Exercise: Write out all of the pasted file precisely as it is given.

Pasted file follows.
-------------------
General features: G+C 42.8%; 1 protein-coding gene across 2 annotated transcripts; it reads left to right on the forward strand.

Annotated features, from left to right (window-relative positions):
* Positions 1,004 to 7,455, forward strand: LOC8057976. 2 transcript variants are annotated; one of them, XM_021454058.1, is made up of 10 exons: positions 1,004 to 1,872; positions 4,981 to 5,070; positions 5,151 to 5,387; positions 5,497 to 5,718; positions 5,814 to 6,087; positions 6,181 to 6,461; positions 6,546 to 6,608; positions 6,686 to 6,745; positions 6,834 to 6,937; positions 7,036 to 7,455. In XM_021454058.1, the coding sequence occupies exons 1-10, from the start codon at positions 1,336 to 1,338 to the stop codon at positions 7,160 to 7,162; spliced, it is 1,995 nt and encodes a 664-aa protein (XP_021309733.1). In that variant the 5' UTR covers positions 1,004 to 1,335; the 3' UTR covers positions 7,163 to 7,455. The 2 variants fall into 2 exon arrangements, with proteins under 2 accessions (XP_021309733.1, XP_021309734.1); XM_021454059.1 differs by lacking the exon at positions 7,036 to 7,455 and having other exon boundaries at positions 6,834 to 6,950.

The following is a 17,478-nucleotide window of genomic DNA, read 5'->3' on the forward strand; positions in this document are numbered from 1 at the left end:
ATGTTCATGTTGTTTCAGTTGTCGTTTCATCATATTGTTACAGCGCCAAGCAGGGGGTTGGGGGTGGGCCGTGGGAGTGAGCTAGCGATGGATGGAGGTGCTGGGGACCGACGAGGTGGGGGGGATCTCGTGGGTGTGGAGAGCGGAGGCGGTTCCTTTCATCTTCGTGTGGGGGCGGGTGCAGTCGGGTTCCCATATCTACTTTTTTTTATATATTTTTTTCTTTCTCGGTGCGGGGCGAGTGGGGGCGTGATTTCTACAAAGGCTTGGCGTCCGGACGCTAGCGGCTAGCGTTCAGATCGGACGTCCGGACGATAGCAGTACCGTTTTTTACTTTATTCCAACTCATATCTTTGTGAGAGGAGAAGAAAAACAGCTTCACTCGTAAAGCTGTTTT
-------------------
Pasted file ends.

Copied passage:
General features: G+C 42.8%; 1 protein-coding gene across 2 annotated transcripts; it reads left to right on the forward strand.

Annotated features, from left to right (window-relative positions):
* Positions 1,004 to 7,455, forward strand: LOC8057976. 2 transcript variants are annotated; one of them, XM_021454058.1, is made up of 10 exons: positions 1,004 to 1,872; positions 4,981 to 5,070; positions 5,151 to 5,387; positions 5,497 to 5,718; positions 5,814 to 6,087; positions 6,181 to 6,461; positions 6,546 to 6,608; positions 6,686 to 6,745; positions 6,834 to 6,937; positions 7,036 to 7,455. In XM_021454058.1, the coding sequence occupies exons 1-10, from the start codon at positions 1,336 to 1,338 to the stop codon at positions 7,160 to 7,162; spliced, it is 1,995 nt and encodes a 664-aa protein (XP_021309733.1). In that variant the 5' UTR covers positions 1,004 to 1,335; the 3' UTR covers positions 7,163 to 7,455. The 2 variants fall into 2 exon arrangements, with proteins under 2 accessions (XP_021309733.1, XP_021309734.1); XM_021454059.1 differs by lacking the exon at positions 7,036 to 7,455 and having other exon boundaries at positions 6,834 to 6,950.

The following is a 17,478-nucleotide window of genomic DNA, read 5'->3' on the forward strand; positions in this document are numbered from 1 at the left end:
ATGTTCATGTTGTTTCAGTTGTCGTTTCATCATATTGTTACAGCGCCAAGCAGGGGGTTGGGGGTGGGCCGTGGGAGTGAGCTAGCGATGGATGGAGGTGCTGGGGACCGACGAGGTGGGGGGGATCTCGTGGGTGTGGAGAGCGGAGGCGGTTCCTTTCATCTTCGTGTGGGGGCGGGTGCAGTCGGGTTCCCATATCTACTTTTTTTTATATATTTTTTTCTTTCTCGGTGCGGGGCGAGTGGGGGCGTGATTTCTACAAAGGCTTGGCGTCCGGACGCTAGCGGCTAGCGTTCAGATCGGACGTCCGGACGATAGCAGTACCGTTTTTTACTTTATTCCAACTCATATCTTTGTGAGAGGAGAAGAAAAACAGCTTCACTCGTAAAGCTGTTTT